I’m writing up some examples of what 13th Age in Glorantha will feel like in play. Terms and mechanical elements are subject to change.
This first example has a key player character devoted to Humakt. Let’s name her Alana. Before we get into Alana’s One Unique Thing, a couple words about Humakt, the Sword God. Although he’s part of Orlanth’s ring, he is no longer Orlanth’s brother, having severed their kinship, probably as a consequence of Orlanth’s theft/misuse of Death in the Godtime.
But Alana is a female Sword of Humakt whose One Unique Thing is that alone of all Orlanthi, she is still kin to Humakt! What’s not clear yet in the campaign is whether Alana is technically Humakt’s impossible daughter/grand-daughter, or if she is somehow part of a Storm Clan that didn’t get severed from Humakt when he cut his kinship ties with the Storm Tribe in the Godtime. That’s the type of detail that’s better left to be determined by the events of the campaign. (Glorantha note: Alana’s player might have been inspired by rumors of Arkat being Humakt’s son, or she might have cut her way to this story as soon she learned that Humakt had cut himself away from kin.)
The setting, the enemy plot: In a valley named Sword Vale, sacred to Humakt, the Lunars are attempting to engineer a local heroquest that slays both Orlanth and Ernalda. The central myths, in which Orlanth and Ernalda quarrel with Humakt, are too minor to deal serious metaphysical damage to these supreme deities, but even a localized dead zone would be a terrible precedent. Perverse heroquesting of this sort might show the Lunars how to turn Humakt’s power against his allies.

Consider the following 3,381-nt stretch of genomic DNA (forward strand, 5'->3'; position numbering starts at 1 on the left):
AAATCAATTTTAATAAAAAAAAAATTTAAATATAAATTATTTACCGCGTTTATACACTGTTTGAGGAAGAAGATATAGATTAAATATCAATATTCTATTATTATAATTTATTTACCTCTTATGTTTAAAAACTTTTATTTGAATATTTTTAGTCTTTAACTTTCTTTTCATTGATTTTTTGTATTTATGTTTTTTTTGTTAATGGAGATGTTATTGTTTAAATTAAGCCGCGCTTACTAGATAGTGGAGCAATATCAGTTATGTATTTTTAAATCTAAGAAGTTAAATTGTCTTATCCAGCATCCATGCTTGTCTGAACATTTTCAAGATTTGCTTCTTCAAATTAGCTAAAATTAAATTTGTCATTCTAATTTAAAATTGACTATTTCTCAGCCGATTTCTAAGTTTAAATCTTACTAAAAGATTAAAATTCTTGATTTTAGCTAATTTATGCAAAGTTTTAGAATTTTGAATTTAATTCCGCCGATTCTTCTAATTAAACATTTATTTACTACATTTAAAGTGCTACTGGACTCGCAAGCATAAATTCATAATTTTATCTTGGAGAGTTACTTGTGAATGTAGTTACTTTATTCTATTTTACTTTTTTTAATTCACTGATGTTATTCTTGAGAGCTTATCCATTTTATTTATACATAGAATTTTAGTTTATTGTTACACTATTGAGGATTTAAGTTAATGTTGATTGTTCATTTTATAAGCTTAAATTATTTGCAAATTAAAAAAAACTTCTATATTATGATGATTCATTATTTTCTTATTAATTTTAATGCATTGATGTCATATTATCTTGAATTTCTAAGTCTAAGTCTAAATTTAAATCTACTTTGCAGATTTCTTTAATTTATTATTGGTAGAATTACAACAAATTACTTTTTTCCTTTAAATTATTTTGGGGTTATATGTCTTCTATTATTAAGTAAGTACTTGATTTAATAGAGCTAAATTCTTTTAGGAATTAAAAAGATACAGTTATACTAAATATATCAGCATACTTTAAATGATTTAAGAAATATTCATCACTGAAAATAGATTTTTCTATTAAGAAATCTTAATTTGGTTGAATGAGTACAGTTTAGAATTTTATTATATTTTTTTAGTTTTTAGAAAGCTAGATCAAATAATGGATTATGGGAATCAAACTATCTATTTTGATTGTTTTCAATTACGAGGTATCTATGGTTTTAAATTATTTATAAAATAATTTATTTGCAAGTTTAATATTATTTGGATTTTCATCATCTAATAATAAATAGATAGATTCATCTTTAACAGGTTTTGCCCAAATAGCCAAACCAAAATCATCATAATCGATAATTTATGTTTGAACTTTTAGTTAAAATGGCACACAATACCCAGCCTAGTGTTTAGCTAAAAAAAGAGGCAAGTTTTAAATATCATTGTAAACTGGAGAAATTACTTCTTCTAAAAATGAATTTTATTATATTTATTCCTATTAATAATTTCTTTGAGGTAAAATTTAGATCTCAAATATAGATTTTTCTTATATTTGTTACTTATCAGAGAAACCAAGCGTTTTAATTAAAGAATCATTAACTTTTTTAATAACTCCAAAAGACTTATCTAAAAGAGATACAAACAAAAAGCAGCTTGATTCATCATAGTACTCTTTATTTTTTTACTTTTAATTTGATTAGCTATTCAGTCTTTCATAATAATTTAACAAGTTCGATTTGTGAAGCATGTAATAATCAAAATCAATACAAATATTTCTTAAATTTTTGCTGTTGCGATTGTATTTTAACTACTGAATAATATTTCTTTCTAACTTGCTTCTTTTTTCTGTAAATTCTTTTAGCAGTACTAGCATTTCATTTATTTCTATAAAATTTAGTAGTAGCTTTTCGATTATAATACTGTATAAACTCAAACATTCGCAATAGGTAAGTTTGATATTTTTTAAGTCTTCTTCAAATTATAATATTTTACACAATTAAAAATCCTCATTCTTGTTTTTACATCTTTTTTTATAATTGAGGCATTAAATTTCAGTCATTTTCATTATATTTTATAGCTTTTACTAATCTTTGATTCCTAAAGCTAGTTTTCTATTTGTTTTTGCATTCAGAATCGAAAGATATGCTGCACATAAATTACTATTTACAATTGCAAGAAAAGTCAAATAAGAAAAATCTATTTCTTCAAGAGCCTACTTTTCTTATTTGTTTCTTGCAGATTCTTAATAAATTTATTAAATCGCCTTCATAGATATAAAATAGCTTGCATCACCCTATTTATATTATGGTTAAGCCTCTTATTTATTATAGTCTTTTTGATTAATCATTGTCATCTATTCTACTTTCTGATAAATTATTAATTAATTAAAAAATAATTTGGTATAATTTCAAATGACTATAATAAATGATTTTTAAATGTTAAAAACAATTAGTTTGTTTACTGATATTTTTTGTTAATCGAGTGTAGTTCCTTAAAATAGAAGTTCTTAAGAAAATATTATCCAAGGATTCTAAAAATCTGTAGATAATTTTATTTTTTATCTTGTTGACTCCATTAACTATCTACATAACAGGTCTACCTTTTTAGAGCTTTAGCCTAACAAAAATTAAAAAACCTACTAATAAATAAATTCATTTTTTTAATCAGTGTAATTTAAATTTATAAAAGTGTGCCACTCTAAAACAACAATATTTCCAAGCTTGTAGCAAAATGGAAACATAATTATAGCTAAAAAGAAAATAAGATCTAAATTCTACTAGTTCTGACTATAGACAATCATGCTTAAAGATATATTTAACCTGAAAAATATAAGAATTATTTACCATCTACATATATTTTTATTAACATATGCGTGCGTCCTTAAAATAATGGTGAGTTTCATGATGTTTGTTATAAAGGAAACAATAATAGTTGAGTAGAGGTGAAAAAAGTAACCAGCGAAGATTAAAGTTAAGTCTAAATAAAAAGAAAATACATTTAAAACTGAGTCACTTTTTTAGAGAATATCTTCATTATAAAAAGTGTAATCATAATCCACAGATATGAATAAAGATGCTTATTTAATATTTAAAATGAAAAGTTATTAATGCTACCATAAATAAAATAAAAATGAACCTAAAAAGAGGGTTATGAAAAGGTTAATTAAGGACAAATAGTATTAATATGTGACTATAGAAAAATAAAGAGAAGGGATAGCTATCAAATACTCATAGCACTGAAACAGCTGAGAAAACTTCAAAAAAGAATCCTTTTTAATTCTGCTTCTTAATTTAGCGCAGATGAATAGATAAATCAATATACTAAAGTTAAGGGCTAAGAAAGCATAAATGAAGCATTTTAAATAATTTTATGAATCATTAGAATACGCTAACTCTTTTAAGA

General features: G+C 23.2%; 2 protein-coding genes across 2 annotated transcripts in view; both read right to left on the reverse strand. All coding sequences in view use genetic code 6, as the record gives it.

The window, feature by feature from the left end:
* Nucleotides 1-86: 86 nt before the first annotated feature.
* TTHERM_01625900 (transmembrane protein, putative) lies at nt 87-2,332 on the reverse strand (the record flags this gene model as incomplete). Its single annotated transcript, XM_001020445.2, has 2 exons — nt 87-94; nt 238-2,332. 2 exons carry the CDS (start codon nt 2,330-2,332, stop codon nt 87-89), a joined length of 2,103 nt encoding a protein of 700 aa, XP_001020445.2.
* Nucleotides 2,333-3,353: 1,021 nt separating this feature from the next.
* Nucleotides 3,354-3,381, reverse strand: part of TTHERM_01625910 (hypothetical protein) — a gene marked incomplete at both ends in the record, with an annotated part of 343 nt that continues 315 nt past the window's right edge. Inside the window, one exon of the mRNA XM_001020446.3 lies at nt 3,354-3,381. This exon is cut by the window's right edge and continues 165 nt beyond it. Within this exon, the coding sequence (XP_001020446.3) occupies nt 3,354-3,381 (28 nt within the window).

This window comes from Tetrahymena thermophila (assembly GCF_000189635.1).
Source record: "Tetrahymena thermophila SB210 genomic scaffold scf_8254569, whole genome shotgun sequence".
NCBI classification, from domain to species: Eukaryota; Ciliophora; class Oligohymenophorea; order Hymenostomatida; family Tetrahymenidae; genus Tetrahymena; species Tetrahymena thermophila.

The mechanics behind the story: The party’s Humakti, Alana, learns of the Lunar quest via rolling a 5 on her worship die this season. To be more precise, from the GM’s perspective, the Lunar quest wasn’t even happening until the Humakti rolled a 5 with a worship die. The worship die has generated an obligation and the GM invents the specific details of the Lunar plot to match Alana’s 5.
Failure to act is failure indeed: The consequences of not even attempting to fulfill an obligation to your god are worse than failing when you try. If the PCs confront the enemy questers and fail, they may suffer damage and magical consequences, but they’ll have whittled down the rune-control consequences of the Lunar heroquest and the Lunars will be weaker than they would have been without the fight.
If Alana and the rest of the PCs simply ignore the Sword Vale problem, the Lunars will undertake the heroquest unopposed, allowing initiates of the Lunar war god Yanafal Tarnils (originally a perverted Humakti himself, according to some) to corrupt the Humakt myth into a Lunar tool. Alana will take a personal campaign loss, probably something that strikes at her core, given that her One Unique Thing is all about unexpected kinship with Humakt. In addition, Sword Vale becomes a new Lunar stronghold, a constant thorn that defies all of Orlanth’s, Ernalda’s, and Humakt’s powers and will have to be dealt with in the end by PCs who follow other gods.
The true action: So of course Alana and the PCs respond to Humakt’s warning. After fighting (or sneaking?) their way into Sword Vale, the PCs have to choose between
- retaking the heavily guarded central Humakt shrine in order to charge directly into the Lunar heroquest (cue big fight scene), OR
- performing a different Humakt quest in a different holy spot in the valley (that might or might not lead to direct confrontation, depending on their level of success it might get them into the Lunar myth or it might just partially re-establish Humakt’s control of the Death rune in the vicinity, but the Lunars might still gain more power than they had), OR